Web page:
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Despite the rise of the spread, run-dominant teams can still find success


Recently West Chester Henderson coach Steve Mitten found himself watching footage from the 1949 Sugar Bowl, between the University of North Carolina and Oklahoma University.

Steve’s father, Bob Mitten, was a defensive tackle for the Tar Heels, but outside of getting a chance to see his father play in a bowl game, another thing stood out: both teams’ run-oriented offenses weren’t all that foreign from those Mitten’s has employed.

“Oklahoma was running the veer option and UNC ran the single wing,” Mitten recalled. “It wasn’t a whole lot different than Downingtown West or (West Chester) Rustin or playing a team like us.”

The veer and single wing, otherwise referred to as the Wildcat these days, have not gone extinct, even with the flourishing of the spread offense.

At the high school level, especially these run-dominant schemes give smaller teams, physically and numbers-wise, options. And no one in the Ches-Mont has displayed this philosophy, or even had more success, than Henderson and Rustin.

Back in that ’49 Sugar Bowl the two top-five schools combined to throw 25 passes. In the five meetings with Rustin since Mitten took over at Henderson, the two schools average 16 combined passes per game.

It almost feels like watching a vintage game, but the two programs continue rack up wins.

CJ Preston is the latest in a long line of stellar backs in Henderson’s option attack.

“I still say, if they have their druthers, every high school football team wants to run the football,” Mitten said. “The past five to 10 years, I don’t know who’s run the ball a greater percentage than we have. The run game is integral to our success and will be forever.”

Like any offense, it’s the athletes that make or break a system. For Rustin, despite a wing-T offense that can become predictable at times, it has been blessed with big linemen up front and talented, game-breaking backs.

From Steve Hess, when the program was birthed, to Rondell White, when Rustin was put on the map, to Terry Loper, a 2,000-yard rusher, the Golden Knights follow the premise that you don’t have to be tricky if you can line up and push around the opponent.

“The biggest thing is, mostly everybody is running the spread with inside and outside zones,” Rustin coach Mike St. Clair said. “Guys are using the whole field instead of smash-mouth football.”

Even when Rustin had star receiver Anthony Nash, who’s currently in training camp with the Denver Broncos, the Golden Knights averaged a mere nine pass attempts a game.

While teams continue to try to find ways to spread defenses out and get speed going in every direction, Rustin will give you exactly what you expect and dare you to stop it.

“We stay with the wing-T because it’s an offense that has always worked through time,” St. Clair said. “Through the years we’ve always had high-scoring offenses that controlled the ball and kept teams away from the ball.”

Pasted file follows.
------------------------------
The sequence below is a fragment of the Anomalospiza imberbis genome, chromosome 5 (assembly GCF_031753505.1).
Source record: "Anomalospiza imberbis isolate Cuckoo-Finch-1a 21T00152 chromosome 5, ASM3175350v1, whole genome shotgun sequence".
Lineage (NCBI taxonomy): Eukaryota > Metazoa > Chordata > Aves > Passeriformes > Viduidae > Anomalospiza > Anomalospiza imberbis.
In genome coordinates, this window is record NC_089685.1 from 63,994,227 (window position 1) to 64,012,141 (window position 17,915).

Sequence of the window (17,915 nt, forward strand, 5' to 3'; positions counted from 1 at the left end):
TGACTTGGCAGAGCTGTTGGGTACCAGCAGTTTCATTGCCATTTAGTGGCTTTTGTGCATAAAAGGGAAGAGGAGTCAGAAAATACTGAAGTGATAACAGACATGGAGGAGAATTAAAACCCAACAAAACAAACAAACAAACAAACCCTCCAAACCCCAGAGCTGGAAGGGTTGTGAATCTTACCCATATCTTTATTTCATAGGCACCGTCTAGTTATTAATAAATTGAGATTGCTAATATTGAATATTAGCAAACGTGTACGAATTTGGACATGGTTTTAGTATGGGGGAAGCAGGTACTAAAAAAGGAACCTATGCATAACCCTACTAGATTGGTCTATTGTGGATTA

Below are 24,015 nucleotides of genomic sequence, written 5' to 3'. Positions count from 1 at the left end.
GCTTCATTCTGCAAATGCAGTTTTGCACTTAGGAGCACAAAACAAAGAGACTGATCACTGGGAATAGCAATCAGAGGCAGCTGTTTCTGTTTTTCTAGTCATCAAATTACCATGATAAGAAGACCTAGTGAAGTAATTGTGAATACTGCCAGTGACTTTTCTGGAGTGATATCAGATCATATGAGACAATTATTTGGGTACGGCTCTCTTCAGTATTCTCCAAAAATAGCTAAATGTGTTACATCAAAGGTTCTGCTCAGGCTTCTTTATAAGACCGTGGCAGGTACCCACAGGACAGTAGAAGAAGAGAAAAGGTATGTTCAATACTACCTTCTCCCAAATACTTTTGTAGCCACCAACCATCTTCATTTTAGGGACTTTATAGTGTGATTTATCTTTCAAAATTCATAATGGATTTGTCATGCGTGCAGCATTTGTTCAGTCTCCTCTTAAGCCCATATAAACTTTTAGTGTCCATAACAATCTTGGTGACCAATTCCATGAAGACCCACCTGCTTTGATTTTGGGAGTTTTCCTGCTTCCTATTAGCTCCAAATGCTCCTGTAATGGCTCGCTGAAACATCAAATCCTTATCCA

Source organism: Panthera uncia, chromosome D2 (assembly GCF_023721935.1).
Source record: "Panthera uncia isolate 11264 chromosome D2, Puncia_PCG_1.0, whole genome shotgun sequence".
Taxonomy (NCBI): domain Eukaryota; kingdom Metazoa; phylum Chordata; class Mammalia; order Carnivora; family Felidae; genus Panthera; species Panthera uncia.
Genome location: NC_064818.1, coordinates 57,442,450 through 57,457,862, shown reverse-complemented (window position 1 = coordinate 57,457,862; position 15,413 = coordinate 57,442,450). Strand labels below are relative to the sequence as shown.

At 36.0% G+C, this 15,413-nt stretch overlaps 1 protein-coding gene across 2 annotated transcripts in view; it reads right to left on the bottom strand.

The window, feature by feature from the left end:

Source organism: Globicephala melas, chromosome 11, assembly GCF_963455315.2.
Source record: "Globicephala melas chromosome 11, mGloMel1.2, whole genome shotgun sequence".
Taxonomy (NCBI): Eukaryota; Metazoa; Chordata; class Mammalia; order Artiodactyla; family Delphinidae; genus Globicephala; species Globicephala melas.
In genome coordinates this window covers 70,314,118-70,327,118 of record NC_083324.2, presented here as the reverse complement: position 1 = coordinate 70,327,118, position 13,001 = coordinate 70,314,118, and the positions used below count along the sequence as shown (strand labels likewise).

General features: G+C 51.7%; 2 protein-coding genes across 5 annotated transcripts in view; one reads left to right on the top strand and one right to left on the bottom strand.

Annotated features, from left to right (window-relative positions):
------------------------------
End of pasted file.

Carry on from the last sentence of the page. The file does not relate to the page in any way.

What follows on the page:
Run-oriented offenses are part mindset, part personnel. Rustin has never had a dynamic passer, though Andrew Fithian excelled in Nash’s first season, so the obvious choice is to hand it off more than throw it.

Henderson’s option offense requires a different type of quarterback, typically one with the ability to run. Following his predecessor, Joe Walsh, Mitten has gone with smart, dependable quarterbacks with some athleticism as the offense has began using the shotgun formation more often.

This fall the Warriors will again be quarterbacked by Joe Saulino, and he attempted more passes than any other QB under Mitten with a whopping 130 last regular season. But come playoff time, Henderson threw just seven total passes in two wins before tossing 12 in a loss to Springfield (Delco).

“Our system evolves around the players we have,” Mitten said. “We spread it out a little more last year, but with that said, when playoff time came last year we transitioned back to veer and midline more. Teams that practice against those year in and year out, week in and week out, it’s tough to run against supreme defenses at the bigger schools. Where teams don’t see the veer or midline, they can be pretty effective for us.”

In the past five years, Henderson has averaged about 52 passing yards per regular season game while Rustin lights up the air with 70.

If Rustin’s had great backs, Henderson has had its fair share recently as well, with Jabair Kahn, Zach Jones, Trey Green and currently CJ Preston, among others.

As two of the smaller schools in the Ches-Mont, the pickings aren’t always going to be abundant. Henderson and Rustin are examples of finding a good athlete or two to carry the ball and enough linemen to block, and making it work. Now, with the move to six classifications in football, the West Chester schools are once again on an even playing field in the district playoffs.

“They make you play a very honest form of defense,” Great Valley coach Dan Ellis said. “Those offenses are designed to get guys the ball multiple ways and take advantage of great slots and a fullback.”

As tough as good spread teams make it on defenses, hard-nosed, physical running teams still have a place.



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